Farmers fail under 'missold' swaps
In Britain, it's being called a scandal. In New Zealand, there's been barely a squeak.
But with around one in 10 farmers in dire straits with high debt burdens and devalued farms, claims that complex “interest rate swaps” were missold to farmers who did not understand them are surfacing.
The swaps, traditionally used by sophisticated businesses with expert finance staff, were sold in 2007, 2008 and even 2009 by some banks to farmers as insurance against interest rates - and hence floating rate farm mortgages - rising rapidly, farmers say.
But when the opposite happened, the farmers who bought them were left locked in to high interest rates which they could not escape without paying hefty break fees.
Already heavily indebted, some farmers have lost their farms as a result of the instruments.
In Britain in March, the Treasury began an investigation following reports by the Telegraph newspaper that both farmers and small businesses such as hotels and golf clubs had been sold swaps they did not understand.
The same claims are now being made here, and one senior financier, who asked not to be named, likened the swap sales to the sale of Swiss franc and US dollar-denominated loans marketed by some banks to cow cockies in the 1980s as a means of getting lower interest rates.
They too went spectacularly wrong as a result of currency movements leaving some facing loan rates of more than 40 per cent.
Farmers who naively bought swaps following contacts from banks, have suffered two effects.
Firstly, they have been locked into paying interest rates of around 10 per cent, and the break fees on the contracts - similar to the residential mortgage break fees which caused an urban outcry in 2010 - are far too high to allow refinancing with another bank.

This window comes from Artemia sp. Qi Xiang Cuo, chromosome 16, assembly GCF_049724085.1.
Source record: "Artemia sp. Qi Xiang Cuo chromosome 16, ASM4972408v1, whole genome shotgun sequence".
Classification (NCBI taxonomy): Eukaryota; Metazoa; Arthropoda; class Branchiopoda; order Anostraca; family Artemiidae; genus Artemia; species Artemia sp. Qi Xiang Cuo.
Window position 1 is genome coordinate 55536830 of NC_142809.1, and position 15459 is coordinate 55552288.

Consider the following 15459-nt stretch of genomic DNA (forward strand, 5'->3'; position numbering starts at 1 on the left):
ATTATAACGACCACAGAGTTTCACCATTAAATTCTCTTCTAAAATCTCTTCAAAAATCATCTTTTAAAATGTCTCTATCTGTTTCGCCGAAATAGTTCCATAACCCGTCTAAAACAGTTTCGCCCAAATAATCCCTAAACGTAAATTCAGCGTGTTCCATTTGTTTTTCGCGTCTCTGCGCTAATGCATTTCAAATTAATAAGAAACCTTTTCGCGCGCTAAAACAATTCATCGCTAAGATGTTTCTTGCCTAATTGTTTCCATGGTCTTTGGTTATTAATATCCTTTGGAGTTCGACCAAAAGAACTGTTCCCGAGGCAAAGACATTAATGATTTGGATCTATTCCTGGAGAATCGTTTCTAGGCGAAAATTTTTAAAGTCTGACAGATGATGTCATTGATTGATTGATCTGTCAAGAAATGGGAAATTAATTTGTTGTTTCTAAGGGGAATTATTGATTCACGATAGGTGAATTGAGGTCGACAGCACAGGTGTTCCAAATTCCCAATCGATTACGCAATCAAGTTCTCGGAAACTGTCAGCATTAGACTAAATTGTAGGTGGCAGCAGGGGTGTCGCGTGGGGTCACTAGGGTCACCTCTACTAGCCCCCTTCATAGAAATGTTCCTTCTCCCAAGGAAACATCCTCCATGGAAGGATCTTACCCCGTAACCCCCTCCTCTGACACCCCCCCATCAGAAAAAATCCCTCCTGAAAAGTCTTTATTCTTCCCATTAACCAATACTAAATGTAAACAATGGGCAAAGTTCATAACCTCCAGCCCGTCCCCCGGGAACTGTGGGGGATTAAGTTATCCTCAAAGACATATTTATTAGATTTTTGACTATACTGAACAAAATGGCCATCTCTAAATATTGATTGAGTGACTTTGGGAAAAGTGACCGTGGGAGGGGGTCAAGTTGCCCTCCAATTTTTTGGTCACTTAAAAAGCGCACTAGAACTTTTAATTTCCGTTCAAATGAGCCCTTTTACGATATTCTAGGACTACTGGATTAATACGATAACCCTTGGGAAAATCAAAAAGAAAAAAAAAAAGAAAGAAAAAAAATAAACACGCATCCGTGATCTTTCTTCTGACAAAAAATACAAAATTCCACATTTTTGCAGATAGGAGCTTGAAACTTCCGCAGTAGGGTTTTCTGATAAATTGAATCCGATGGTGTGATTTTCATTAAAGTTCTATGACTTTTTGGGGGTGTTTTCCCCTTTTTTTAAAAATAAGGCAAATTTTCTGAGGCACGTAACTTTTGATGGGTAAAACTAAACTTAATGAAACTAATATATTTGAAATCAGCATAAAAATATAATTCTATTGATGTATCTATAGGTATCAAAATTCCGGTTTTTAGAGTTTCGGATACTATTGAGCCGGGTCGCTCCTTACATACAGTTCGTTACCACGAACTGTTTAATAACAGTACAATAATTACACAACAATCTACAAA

Sunday Star-Times spoke to one farmer who estimated the cost to break his swap as $1 million, leaving him paying nearly 10 per cent interest for the next couple of years compared with about 6 per cent for an ordinary floating rate farm mortgage.
“The bank says we are not making any money,” he complained. “But how can we? We have paid $1m more interest than we should have paid had we been in a normal floating rate loan.”
The second effect is the swaps have damaged farm balance sheets as they must be accounted for as a significant liability.
“Now I can see it is just a form of gambling, and I don't gamble," the farmer said.
Ad Feedback Federated Farmers president Bruce Wills, an ex-banker, said there were some problems in some cases with the way the interest rate swaps were sold.
“Senior bankers have told me that some of these products have been pushed out there without enough explanation or understanding.”
Accountant Stephen Stafford-Bush, chairman of the Institute of Chartered Accountants influential regional advisory committee, is more forthright, and says he believes the swaps were missold in many cases.
“The big question mark is have the banks acted illegally? Probably
not. Have they acted unethically and immorally? In my view, yes," he said.
Stafford-Bush said many farmers who have come to him did not understand the risks they were taking. He said interest rate swaps were a commercial instrument suitable for large, sophisticated companies, not family farms.